Destiny is a funny old thing. It can bring a fountain of joy, a shower of love, a well of happiness, a bucket of mirth…. and so forth.
Of course, destiny can equally damn you to murder your father, marry your mother, endure a sister as your daughter and once again – and so forth. Such outcomes – to my knowledge – are fairly rare.
If we go one step further, such terrible circumstances being combined into one man’s singular destiny are rarer still. So you can’t help but feel a slight twinge of pity for any poor clod that pulls that short a straw.
You can’t help but pity the life of one such poor clod – Oedipus.
Especially when he’s made of potato.
Yes, possibly one of the most tragic myths this world has heard has been respectful condensed into an eight minute mini-epic starring a potato, a piece of broccoli and Billy Dee Williams.
It must have been an honor for Mr. Dee Williams – or “Lando Calrissian” as he’s known to his friends – to play alongside such a fabled and legendary vegetable.
I sincerely hope his role as “unnamed barman number one” thrusts his career back into the limelight. It would be a tragedy if he was outshined by a cast of organic food.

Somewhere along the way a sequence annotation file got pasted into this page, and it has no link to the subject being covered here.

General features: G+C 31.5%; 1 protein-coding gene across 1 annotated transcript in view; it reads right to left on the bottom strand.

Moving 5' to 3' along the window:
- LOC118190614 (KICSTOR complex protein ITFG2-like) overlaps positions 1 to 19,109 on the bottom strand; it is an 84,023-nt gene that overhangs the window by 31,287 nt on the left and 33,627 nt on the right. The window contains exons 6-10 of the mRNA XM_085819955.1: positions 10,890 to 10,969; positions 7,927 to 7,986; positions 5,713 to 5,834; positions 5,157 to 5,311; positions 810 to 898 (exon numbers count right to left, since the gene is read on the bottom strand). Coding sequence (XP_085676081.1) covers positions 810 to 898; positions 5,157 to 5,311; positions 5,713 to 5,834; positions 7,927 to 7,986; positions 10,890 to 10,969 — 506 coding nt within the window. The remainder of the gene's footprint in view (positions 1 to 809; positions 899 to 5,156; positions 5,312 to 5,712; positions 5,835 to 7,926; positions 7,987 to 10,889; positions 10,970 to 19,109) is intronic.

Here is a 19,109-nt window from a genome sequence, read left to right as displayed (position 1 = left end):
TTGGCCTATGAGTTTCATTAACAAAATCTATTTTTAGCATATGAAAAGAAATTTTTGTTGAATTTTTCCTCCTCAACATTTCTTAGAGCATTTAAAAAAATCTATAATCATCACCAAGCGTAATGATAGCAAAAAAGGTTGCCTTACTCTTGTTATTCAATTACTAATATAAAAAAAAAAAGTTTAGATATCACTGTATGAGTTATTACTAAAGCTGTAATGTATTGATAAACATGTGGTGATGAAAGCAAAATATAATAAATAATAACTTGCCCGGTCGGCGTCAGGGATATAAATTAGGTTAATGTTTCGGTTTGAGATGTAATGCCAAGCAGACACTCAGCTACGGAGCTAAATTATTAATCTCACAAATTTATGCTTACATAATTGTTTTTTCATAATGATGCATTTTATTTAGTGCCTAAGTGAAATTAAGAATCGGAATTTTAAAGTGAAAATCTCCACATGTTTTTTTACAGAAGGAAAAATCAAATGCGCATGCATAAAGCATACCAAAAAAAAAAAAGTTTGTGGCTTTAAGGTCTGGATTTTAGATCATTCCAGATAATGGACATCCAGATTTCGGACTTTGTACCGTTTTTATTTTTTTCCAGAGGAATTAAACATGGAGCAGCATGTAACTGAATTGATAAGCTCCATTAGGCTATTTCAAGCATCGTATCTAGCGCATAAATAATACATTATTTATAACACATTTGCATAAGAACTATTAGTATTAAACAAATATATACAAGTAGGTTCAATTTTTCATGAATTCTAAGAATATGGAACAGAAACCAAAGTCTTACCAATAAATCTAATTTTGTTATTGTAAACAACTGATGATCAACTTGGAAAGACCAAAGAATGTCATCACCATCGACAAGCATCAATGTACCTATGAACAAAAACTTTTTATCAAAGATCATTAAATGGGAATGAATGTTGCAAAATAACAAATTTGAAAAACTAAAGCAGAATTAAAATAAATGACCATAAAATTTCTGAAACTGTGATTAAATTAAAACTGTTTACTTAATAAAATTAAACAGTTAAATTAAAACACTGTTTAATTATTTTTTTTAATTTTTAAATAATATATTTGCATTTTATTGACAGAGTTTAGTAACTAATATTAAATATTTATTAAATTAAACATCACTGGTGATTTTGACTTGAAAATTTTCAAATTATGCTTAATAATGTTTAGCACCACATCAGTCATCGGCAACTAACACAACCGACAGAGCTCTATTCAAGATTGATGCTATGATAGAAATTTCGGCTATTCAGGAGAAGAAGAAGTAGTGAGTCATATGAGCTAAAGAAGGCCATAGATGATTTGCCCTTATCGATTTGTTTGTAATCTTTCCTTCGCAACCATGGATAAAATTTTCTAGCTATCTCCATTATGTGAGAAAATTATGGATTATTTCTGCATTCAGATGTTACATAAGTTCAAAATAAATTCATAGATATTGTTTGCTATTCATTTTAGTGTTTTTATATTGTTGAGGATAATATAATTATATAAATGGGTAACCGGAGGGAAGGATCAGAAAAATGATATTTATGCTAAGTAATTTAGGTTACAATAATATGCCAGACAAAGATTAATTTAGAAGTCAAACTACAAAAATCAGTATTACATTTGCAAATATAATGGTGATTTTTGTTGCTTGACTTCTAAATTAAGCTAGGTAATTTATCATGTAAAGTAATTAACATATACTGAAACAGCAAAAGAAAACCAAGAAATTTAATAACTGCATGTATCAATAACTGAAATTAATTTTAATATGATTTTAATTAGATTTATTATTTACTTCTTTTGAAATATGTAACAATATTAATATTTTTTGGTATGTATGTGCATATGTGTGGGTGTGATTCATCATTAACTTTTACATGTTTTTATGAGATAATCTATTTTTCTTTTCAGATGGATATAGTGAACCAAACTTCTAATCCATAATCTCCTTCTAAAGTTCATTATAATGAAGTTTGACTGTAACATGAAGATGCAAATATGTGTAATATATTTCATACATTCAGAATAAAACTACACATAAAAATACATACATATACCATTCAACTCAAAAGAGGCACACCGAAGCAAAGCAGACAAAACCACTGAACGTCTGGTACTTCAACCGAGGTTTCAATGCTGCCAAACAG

Unfortunately for Mr. Dee Williams, destiny has spoken and indeed in this case, the edible cast is magnificent.
Oedipus is a charming and humorous animated short film by animation director John Wishnow. It takes the classic Greek myth of Oedipus Rex and adapts it cinematically using the aforementioned plethora of vegetables.
For those who fell asleep during history lessons, let me recap in a time shorter than it takes to tell a nourishing mini epic. Try not to fall asleep for a second time.
Oedipus is the son of the King and Queen of Thebes. Upon his father’s discovery that his child was prophesized to kill him and marry his mother, the Queen, Oedipus was sent away to be killed. Through unforeseen circumstance, the boy wasn’t murdered as his parents intended and grew up oblivious to his predicted destiny. Years later, Oedipus meets his father on the road to Thebes and thereby starts the tragic prophecy of a future King who is destined to marry his mother…
The film is a wry jab at Hollywood’s past mythical epics, referencing the likes of “Ben Hur” for immediate comparison. It does this by creating such a grandiose production on an intentionally minimal scale – and you can’t get any more minimal than inanimate foodstuff.